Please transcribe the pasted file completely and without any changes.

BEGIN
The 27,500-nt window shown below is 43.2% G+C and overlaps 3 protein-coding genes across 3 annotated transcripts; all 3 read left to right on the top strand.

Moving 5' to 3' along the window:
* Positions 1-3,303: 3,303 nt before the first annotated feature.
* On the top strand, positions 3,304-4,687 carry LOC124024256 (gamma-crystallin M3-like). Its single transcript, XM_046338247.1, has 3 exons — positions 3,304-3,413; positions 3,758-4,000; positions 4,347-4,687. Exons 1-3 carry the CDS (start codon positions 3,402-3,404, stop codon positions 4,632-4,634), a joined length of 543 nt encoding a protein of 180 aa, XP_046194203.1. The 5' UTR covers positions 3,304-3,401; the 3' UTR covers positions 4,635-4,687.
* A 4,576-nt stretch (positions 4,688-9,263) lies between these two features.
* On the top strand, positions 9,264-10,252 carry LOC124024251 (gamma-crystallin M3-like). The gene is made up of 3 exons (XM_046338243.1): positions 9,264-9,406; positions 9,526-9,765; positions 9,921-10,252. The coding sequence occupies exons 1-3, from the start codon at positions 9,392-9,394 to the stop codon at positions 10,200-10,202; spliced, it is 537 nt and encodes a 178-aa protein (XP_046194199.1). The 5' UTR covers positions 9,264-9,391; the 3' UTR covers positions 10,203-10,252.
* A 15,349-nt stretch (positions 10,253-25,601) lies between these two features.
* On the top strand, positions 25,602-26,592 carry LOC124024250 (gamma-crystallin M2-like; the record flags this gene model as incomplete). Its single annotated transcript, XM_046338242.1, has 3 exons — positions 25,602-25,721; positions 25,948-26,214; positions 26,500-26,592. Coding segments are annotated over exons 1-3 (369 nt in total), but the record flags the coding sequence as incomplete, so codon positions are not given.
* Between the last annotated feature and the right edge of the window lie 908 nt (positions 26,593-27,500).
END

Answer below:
The 27,500-nt window shown below is 43.2% G+C and overlaps 3 protein-coding genes across 3 annotated transcripts; all 3 read left to right on the top strand.

Moving 5' to 3' along the window:
* Positions 1-3,303: 3,303 nt before the first annotated feature.
* On the top strand, positions 3,304-4,687 carry LOC124024256 (gamma-crystallin M3-like). Its single transcript, XM_046338247.1, has 3 exons — positions 3,304-3,413; positions 3,758-4,000; positions 4,347-4,687. Exons 1-3 carry the CDS (start codon positions 3,402-3,404, stop codon positions 4,632-4,634), a joined length of 543 nt encoding a protein of 180 aa, XP_046194203.1. The 5' UTR covers positions 3,304-3,401; the 3' UTR covers positions 4,635-4,687.
* A 4,576-nt stretch (positions 4,688-9,263) lies between these two features.
* On the top strand, positions 9,264-10,252 carry LOC124024251 (gamma-crystallin M3-like). The gene is made up of 3 exons (XM_046338243.1): positions 9,264-9,406; positions 9,526-9,765; positions 9,921-10,252. The coding sequence occupies exons 1-3, from the start codon at positions 9,392-9,394 to the stop codon at positions 10,200-10,202; spliced, it is 537 nt and encodes a 178-aa protein (XP_046194199.1). The 5' UTR covers positions 9,264-9,391; the 3' UTR covers positions 10,203-10,252.
* A 15,349-nt stretch (positions 10,253-25,601) lies between these two features.
* On the top strand, positions 25,602-26,592 carry LOC124024250 (gamma-crystallin M2-like; the record flags this gene model as incomplete). Its single annotated transcript, XM_046338242.1, has 3 exons — positions 25,602-25,721; positions 25,948-26,214; positions 26,500-26,592. Coding segments are annotated over exons 1-3 (369 nt in total), but the record flags the coding sequence as incomplete, so codon positions are not given.
* Between the last annotated feature and the right edge of the window lie 908 nt (positions 26,593-27,500).